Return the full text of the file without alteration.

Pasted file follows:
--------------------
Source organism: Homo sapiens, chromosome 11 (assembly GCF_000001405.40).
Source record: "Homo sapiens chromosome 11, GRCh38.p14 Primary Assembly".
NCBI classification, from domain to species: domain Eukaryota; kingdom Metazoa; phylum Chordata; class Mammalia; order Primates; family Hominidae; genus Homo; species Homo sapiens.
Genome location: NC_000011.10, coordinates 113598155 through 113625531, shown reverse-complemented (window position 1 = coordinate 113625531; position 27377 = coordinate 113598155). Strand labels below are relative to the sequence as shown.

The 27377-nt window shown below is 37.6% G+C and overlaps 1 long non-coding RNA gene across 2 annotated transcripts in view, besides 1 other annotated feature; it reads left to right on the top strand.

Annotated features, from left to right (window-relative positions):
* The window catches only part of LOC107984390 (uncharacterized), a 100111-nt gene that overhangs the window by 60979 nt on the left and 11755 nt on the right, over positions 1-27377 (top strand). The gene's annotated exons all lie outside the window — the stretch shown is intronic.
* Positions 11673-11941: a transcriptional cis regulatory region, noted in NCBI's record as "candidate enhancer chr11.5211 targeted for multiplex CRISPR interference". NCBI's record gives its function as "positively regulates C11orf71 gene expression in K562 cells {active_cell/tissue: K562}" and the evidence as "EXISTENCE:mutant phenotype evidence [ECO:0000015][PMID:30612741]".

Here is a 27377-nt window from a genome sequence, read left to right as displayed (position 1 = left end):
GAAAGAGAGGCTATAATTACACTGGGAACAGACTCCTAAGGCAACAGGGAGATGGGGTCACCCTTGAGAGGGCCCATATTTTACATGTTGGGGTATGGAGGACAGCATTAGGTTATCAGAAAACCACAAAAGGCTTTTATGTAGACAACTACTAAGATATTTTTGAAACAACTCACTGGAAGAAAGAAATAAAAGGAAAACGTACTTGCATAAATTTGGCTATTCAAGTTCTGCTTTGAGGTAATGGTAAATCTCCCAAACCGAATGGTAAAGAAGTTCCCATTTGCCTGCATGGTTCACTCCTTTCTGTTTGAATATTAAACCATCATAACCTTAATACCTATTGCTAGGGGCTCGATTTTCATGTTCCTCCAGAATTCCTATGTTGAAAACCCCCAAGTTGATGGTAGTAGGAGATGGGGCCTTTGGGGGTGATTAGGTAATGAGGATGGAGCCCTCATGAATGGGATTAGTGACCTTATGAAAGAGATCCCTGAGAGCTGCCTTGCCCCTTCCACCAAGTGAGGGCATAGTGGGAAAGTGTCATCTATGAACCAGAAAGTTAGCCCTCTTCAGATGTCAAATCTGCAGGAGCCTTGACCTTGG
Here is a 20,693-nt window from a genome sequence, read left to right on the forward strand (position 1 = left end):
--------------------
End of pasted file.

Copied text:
Source organism: Homo sapiens, chromosome 11 (assembly GCF_000001405.40).
Source record: "Homo sapiens chromosome 11, GRCh38.p14 Primary Assembly".
NCBI classification, from domain to species: domain Eukaryota; kingdom Metazoa; phylum Chordata; class Mammalia; order Primates; family Hominidae; genus Homo; species Homo sapiens.
Genome location: NC_000011.10, coordinates 113598155 through 113625531, shown reverse-complemented (window position 1 = coordinate 113625531; position 27377 = coordinate 113598155). Strand labels below are relative to the sequence as shown.

The 27377-nt window shown below is 37.6% G+C and overlaps 1 long non-coding RNA gene across 2 annotated transcripts in view, besides 1 other annotated feature; it reads left to right on the top strand.

Annotated features, from left to right (window-relative positions):
* The window catches only part of LOC107984390 (uncharacterized), a 100111-nt gene that overhangs the window by 60979 nt on the left and 11755 nt on the right, over positions 1-27377 (top strand). The gene's annotated exons all lie outside the window — the stretch shown is intronic.
* Positions 11673-11941: a transcriptional cis regulatory region, noted in NCBI's record as "candidate enhancer chr11.5211 targeted for multiplex CRISPR interference". NCBI's record gives its function as "positively regulates C11orf71 gene expression in K562 cells {active_cell/tissue: K562}" and the evidence as "EXISTENCE:mutant phenotype evidence [ECO:0000015][PMID:30612741]".

Here is a 27377-nt window from a genome sequence, read left to right as displayed (position 1 = left end):
GAAAGAGAGGCTATAATTACACTGGGAACAGACTCCTAAGGCAACAGGGAGATGGGGTCACCCTTGAGAGGGCCCATATTTTACATGTTGGGGTATGGAGGACAGCATTAGGTTATCAGAAAACCACAAAAGGCTTTTATGTAGACAACTACTAAGATATTTTTGAAACAACTCACTGGAAGAAAGAAATAAAAGGAAAACGTACTTGCATAAATTTGGCTATTCAAGTTCTGCTTTGAGGTAATGGTAAATCTCCCAAACCGAATGGTAAAGAAGTTCCCATTTGCCTGCATGGTTCACTCCTTTCTGTTTGAATATTAAACCATCATAACCTTAATACCTATTGCTAGGGGCTCGATTTTCATGTTCCTCCAGAATTCCTATGTTGAAAACCCCCAAGTTGATGGTAGTAGGAGATGGGGCCTTTGGGGGTGATTAGGTAATGAGGATGGAGCCCTCATGAATGGGATTAGTGACCTTATGAAAGAGATCCCTGAGAGCTGCCTTGCCCCTTCCACCAAGTGAGGGCATAGTGGGAAAGTGTCATCTATGAACCAGAAAGTTAGCCCTCTTCAGATGTCAAATCTGCAGGAGCCTTGACCTTGG
Here is a 20,693-nt window from a genome sequence, read left to right on the forward strand (position 1 = left end):